Dallas County commissioners voted to accept a $2.3 million settlement Wednesday from pharmaceutical company Janssen, a subsidiary of Johnson & Johnson, over the toll of the opioid epidemic.
The agreement is part of a global $26 billion settlement of thousands of lawsuits against Johnson & Johnson and three of the largest drug distributors — AmerisourceBergen, Cardinal Health and McKesson.
The settlement comes as opioid abuse and deaths have increased locally and nationally during the COVID-19 pandemic. An epidemic of prescription drug abuse that the lawsuits claim were sparked by widespread marketing and aggressive sales tactics from drug companies has slowed in recent years, according to data from the U.S. Centers for Disease Control and Prevention. But now abuse of synthetic opioids like fentanyl has skyrocketed.
Dallas County Judge Clay Jenkins said Tuesday the settlement is a good step forward to resolve ongoing litigation involving the opioid epidemic. He said the money will go to mental health and addiction recovery services, and that $70 million could come to the region through a larger settlement with the State of Texas.
“The opioid distributors knew… that opioids were addictive and they were building a market,” Jenkins said. “Ultimately, through verdicts and settlements, we’re hoping to squeeze the most out of these wrongdoers into programs that are helping families that are impacted by the opioid epidemic.”
Attorney General Ken Paxton announced Tuesday the state agreed to receive $290 million from Johnson & Johnson as part of the settlement. Texas will ultimately get an additional $1.2 billion from the drug distributors, the attorney general’s office said, which will be given out statewide for a wide variety of opioid abatement programs, according to the attorney general’s office.
Dallas and Bexar counties will each get nearly $2.3 million as part of the Johnson & Johnson settlement. Tarrant will receive $509,914.
“This is the next step to bring much-needed funding for Texans who have fallen victim to the irresponsible and deceptive marketing practices from opioid manufacturers that spurred this epidemic,” Paxton said in a prepared statement. “My office will continue to aggressively work to hold those accountable for causing this crisis. These funds will bring life-changing resources to those victimized by this tragic crisis.”
Dallas County’s settlement with Janssen does not impact the county’s suit against Purdue Pharma, the maker of OxyContin, which has met delays due to the company’s bankruptcy proceedings.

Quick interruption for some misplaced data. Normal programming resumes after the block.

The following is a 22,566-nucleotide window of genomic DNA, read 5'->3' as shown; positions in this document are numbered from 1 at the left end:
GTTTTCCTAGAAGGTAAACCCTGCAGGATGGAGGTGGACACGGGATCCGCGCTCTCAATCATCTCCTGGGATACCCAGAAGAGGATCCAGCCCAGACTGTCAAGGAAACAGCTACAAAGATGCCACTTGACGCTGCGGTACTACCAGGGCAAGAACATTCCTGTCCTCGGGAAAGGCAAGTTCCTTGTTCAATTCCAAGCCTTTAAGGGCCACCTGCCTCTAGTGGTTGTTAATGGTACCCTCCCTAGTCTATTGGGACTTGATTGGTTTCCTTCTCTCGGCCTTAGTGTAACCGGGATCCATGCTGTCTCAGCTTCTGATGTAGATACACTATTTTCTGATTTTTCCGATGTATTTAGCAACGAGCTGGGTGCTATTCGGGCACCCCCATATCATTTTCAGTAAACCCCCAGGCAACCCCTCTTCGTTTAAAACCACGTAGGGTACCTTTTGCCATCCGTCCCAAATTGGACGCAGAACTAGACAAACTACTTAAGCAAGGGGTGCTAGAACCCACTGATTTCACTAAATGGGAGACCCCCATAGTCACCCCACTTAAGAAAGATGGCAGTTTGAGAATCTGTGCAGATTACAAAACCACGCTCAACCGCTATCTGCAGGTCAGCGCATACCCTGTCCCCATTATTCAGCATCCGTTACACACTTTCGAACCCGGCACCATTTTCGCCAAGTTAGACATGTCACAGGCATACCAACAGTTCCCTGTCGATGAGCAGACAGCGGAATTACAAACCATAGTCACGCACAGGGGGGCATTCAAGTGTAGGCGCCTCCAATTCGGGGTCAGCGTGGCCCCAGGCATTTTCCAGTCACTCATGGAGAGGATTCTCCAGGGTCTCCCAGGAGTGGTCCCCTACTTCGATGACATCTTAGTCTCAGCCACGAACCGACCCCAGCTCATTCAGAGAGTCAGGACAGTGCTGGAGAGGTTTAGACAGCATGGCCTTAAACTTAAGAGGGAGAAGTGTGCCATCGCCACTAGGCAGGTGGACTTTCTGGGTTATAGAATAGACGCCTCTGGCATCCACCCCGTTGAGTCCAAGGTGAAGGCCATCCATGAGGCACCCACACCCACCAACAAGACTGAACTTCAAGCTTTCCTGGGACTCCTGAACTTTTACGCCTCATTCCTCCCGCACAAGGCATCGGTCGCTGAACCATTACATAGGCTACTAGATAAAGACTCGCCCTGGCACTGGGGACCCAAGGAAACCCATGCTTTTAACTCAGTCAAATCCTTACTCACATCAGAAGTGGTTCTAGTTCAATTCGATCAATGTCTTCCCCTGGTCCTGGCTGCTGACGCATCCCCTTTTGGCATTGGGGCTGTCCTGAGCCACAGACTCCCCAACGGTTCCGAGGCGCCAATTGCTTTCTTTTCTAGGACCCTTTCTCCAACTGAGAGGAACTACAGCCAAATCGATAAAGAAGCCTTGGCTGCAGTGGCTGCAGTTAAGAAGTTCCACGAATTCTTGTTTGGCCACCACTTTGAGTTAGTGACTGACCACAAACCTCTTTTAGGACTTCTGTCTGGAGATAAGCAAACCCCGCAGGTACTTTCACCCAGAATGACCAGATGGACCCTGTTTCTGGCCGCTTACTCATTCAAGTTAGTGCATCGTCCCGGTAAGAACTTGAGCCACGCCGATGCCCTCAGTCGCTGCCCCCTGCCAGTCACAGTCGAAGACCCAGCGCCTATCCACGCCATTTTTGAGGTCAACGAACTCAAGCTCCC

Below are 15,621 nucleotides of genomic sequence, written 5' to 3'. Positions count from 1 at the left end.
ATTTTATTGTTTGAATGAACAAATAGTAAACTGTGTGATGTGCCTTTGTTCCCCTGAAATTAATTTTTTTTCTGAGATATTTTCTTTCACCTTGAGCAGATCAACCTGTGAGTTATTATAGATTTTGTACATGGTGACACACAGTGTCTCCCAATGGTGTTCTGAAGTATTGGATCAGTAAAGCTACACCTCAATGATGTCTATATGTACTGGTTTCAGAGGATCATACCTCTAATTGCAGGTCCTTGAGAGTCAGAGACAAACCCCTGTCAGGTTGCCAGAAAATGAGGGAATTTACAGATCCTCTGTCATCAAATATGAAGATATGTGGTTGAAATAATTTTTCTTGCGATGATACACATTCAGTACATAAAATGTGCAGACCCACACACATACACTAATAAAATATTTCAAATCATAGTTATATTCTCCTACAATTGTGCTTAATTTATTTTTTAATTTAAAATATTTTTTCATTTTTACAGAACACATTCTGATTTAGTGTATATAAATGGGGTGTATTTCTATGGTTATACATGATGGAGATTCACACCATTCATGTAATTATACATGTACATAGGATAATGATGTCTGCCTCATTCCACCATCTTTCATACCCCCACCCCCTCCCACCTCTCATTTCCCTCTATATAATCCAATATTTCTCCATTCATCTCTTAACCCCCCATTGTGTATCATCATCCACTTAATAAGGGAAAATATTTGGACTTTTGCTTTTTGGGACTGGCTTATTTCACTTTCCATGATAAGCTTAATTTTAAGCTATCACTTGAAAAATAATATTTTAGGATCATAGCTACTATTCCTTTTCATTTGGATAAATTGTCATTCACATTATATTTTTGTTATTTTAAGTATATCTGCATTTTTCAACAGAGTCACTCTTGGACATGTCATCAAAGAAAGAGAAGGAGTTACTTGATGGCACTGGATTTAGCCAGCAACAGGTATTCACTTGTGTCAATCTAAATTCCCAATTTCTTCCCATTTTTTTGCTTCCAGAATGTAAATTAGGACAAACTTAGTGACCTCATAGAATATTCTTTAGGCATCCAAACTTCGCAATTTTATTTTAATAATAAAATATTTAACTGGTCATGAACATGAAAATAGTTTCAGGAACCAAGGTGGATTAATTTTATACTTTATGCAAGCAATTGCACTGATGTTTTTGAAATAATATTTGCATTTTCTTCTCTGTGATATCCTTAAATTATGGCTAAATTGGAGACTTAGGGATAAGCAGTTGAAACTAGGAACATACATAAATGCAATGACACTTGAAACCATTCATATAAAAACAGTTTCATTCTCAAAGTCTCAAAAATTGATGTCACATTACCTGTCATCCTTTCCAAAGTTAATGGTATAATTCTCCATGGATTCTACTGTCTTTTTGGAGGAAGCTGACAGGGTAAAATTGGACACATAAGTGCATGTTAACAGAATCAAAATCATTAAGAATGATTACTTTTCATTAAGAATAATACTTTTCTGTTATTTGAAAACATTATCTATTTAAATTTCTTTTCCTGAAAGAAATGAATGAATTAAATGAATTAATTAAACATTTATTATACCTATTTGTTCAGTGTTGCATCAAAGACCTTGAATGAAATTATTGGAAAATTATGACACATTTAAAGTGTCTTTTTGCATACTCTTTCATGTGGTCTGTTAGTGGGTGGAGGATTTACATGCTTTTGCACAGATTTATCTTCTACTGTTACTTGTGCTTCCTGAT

A settlement plan for suits against Purdue calls for the Connecticut-based firm to transform into a business with profits used to fight the opioid crisis. Members of the Sackler family who own the company have agreed to give up not only the company but also control of $4.5 billion over time in a deal the company says could be worth $10 billion, according to The Associated Press.
As part of the settlement with Texas announced Tuesday, Janssen will be banned from producing or selling opioids in the state, according to the agreement, and will have new limits and oversight on lobbying, sales and research funding for the next decade. The company hasn’t marketed opioids in the U.S. since 2015, and stopped producing them last year.
The manufacturers and distributors have denied the claims brought in the many lawsuits filed against them. Johnson & Johnson said in a statement Tuesday that their opioid marketing was “appropriate and responsible” and that the Texas settlement was not an admission of liability or wrongdoing.
“We recognize the opioid crisis is a tremendously complex public health issue, and we have deep sympathy for everyone affected,” Michael Ullmann, executive vice president and general counsel for Johnson & Johnson, said in a statement when the global agreement was announced this summer. “This settlement will directly support state and local efforts to make meaningful progress in addressing the opioid crisis in the United States.”
Every day, 136 people die from an opioid overdose nationwide. According to the CDC, the crisis has worsened during the COVID-19 pandemic, primarily related to the synthetic opioid fentanyl. Drug overdoses increased by 30% nationally last year, according to the CDC.
The Associated Press contributed to this report.
- Substance Abuse and Mental Health Services Administration (SAMHSA) National Helpline for Treatment Referral and Information: 800-662-HELP (4357)
- Recovery Resource Council: 817-332-6329
- National Suicide Prevention Lifeline: 800-273-8255
- Narcotics Anonymous: virtual-na.org